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Food's Connection to Our Hierarchy of Needs

Updated: Jul 14, 2020

Food is woven into so many different aspects of your life.


Take a moment to think about how your food choices affected you this week. Did these choices affect you physically, mentally, emotionally, financially? Maybe you and a loved one bonded over a meal. Perhaps a food choice made you feel energized and invigorated, or sluggish or upset your tummy. Maybe determining the dishes to serve was a crucial part of planning a future social event or choosing what to have for dinner required a full discussion with the family.

Our food choices affect all 5 levels of our hierarchy of needs. The hierarchy of needs was made by psychologist Abraham Maslow for all my psych nerds, I see you! I’ll explain by starting from the bottom of the pyramid.



1. Physiological

You actually are what you eat! Your cells, organs, body’s systems, hormones, microbiome, they all adapt based on how you nourish your body. Nutrition is the strongest determinant of the quality of physical health. Imagine you have a really nice car. You're probably going to fuel it with the highest quality oil and gasoline and have maintenance done on it regularly. Your body is like a Mercedes-Benz and deserves the best!

2. Safety

Most of us already acknowledge that our food choices affect health, of course. But how many of us are aware that often times, food can act as medicine. An estimated 80% of chronic disease is preventable by lifestyle choices, with food choices as the most influential factor. Disclaimer: Do NOT lower a dosage or discontinue medication usage without physician approval.

3. Love & Belonging Think of all the gatherings you have with family and friends. Graduations, weddings, holidays, random meet-ups. Food is often a big focus of social events. Working with a qualified nutrition professional will help you navigate not only how to eat well at home, but also while spending time with loved ones at other's homes, restaurants, while traveling, and elsewhere.

4. Esteem

I have good news for us all: We can have a healthy relationship with food. For some of us, food causes cognitive dissonance. Cognitive dissonance is a psychology term meaning we are thinking opposing thoughts about the same subject, leading to distress. These opposing thoughts I witness most often in clients goes something like this, “I like the food I eat because it tastes really good and brings me temporary comfort, but I also hate it because it later makes me feel sluggish and I don’t like that it causes me to gain excess weight.” Food can also raise our esteem when we feel empowered by mindful food choices! Woohoo! If you find yourself in a state of cognitive dissonance with your food choices, I highly recommend working with a qualified nutrition professional to form a healthy relationship with food.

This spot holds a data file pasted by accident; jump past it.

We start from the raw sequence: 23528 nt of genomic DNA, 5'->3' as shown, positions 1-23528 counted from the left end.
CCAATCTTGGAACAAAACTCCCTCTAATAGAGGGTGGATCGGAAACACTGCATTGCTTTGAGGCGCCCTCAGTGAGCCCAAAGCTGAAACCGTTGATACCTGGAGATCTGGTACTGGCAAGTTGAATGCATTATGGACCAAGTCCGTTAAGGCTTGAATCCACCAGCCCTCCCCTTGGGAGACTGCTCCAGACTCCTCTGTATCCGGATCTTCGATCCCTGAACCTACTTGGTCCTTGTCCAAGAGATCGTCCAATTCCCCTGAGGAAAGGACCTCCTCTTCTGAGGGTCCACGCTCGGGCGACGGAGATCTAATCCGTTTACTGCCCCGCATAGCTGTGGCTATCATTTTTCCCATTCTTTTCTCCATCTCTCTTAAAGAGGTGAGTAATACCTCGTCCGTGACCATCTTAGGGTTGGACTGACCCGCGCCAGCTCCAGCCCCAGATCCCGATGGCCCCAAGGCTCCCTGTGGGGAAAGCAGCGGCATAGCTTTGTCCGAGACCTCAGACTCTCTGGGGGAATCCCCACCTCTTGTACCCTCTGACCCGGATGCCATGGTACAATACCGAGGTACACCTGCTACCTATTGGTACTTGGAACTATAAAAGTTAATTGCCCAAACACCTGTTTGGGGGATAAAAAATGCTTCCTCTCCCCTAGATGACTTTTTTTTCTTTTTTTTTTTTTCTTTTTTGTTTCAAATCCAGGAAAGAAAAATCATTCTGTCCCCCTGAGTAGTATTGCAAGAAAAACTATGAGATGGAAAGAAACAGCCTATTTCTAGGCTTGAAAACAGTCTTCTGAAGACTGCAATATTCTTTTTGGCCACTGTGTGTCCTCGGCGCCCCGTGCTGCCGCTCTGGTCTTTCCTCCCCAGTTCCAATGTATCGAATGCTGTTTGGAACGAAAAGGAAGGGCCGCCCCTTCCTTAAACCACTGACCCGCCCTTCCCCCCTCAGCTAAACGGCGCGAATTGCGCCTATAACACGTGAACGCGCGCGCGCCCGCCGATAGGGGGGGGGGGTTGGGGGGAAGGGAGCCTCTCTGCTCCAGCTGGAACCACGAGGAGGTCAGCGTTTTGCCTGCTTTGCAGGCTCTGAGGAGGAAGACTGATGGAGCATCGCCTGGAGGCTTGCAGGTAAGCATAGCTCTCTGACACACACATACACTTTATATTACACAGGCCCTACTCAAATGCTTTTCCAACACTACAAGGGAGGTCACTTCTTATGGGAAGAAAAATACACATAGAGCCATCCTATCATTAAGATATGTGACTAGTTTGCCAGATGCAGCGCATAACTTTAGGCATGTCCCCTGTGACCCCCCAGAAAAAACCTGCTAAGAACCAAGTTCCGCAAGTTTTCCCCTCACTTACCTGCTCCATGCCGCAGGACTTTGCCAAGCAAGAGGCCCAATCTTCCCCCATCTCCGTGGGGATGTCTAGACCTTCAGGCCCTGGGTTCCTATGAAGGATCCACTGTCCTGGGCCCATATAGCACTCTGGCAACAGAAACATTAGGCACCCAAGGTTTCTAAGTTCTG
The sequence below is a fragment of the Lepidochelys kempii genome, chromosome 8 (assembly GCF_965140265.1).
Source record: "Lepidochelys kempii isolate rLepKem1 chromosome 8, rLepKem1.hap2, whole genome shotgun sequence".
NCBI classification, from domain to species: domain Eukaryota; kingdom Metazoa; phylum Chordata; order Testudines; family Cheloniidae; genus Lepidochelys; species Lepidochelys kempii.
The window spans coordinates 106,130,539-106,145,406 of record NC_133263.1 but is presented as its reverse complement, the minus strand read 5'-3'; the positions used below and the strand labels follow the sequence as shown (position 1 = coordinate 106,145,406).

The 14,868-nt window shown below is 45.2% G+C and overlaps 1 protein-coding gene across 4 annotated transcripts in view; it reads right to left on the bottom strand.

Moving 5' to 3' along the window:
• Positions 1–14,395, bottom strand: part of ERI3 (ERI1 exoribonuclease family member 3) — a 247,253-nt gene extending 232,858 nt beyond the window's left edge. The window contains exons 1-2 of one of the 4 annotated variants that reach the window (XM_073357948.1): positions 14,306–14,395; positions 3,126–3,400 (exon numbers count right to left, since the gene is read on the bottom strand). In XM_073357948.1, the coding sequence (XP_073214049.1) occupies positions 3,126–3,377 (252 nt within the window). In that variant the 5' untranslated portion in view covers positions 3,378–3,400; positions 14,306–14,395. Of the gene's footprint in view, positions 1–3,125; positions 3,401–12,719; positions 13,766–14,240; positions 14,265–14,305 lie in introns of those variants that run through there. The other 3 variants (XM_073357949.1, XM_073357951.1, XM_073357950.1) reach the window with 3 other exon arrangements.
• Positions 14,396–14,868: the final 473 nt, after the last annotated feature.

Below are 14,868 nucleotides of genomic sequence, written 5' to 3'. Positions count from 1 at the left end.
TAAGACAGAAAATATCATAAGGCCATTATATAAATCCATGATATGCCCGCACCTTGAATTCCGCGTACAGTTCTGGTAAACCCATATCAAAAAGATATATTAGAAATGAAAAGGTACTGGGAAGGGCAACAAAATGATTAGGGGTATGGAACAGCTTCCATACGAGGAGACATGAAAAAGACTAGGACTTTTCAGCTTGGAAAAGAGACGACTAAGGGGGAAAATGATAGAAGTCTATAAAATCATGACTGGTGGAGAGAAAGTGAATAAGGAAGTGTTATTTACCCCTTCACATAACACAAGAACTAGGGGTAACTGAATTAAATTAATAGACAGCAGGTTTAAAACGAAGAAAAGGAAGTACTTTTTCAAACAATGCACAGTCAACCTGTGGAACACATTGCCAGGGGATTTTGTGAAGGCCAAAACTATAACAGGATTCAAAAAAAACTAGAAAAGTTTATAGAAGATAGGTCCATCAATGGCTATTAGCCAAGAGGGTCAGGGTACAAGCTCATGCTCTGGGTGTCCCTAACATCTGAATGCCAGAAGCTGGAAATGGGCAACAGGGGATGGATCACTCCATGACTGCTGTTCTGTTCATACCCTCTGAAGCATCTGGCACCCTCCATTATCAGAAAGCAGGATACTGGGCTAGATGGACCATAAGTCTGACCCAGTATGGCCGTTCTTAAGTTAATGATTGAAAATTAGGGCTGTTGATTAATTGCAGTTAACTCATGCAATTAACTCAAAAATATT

5. Self-actualization This category encompasses many aspects of health including our mental and emotional health. Did you know food often can affect that, too? Of course, eating nutrient-dense foods 100% of the time yet being depressed does not equal a happy life. This is why it's important to work with a nutrition professional that understands how instrumental emotional health is and will meet you where you are at in your health journey. Furthermore, emotional and physical health are interconnected and a lot of upcoming research is revealing what we eat affects how we think. More on this in the future!

 

Put it to into practice! Suggested action item: Choose one of these categories and relate it to a food goal for this week. The more specific the goal, the more likely you will succeed with it. Write out this goal in your phone, Post-it note, or email it to Erin@Thriving-Health.com for feedback. Template: This week I will eat (food) for (frequency) in order to (reasons why). Example: This week I will eat at least 4 cups of colorful, non-starchy vegetables for 5 days this week in order to improve my immune system and have more frequent bowel movements.

Questions & feedback can be sent to: Erin@Thriving-Health.com If you know someone that would benefit from reading this, please share it. Be well!

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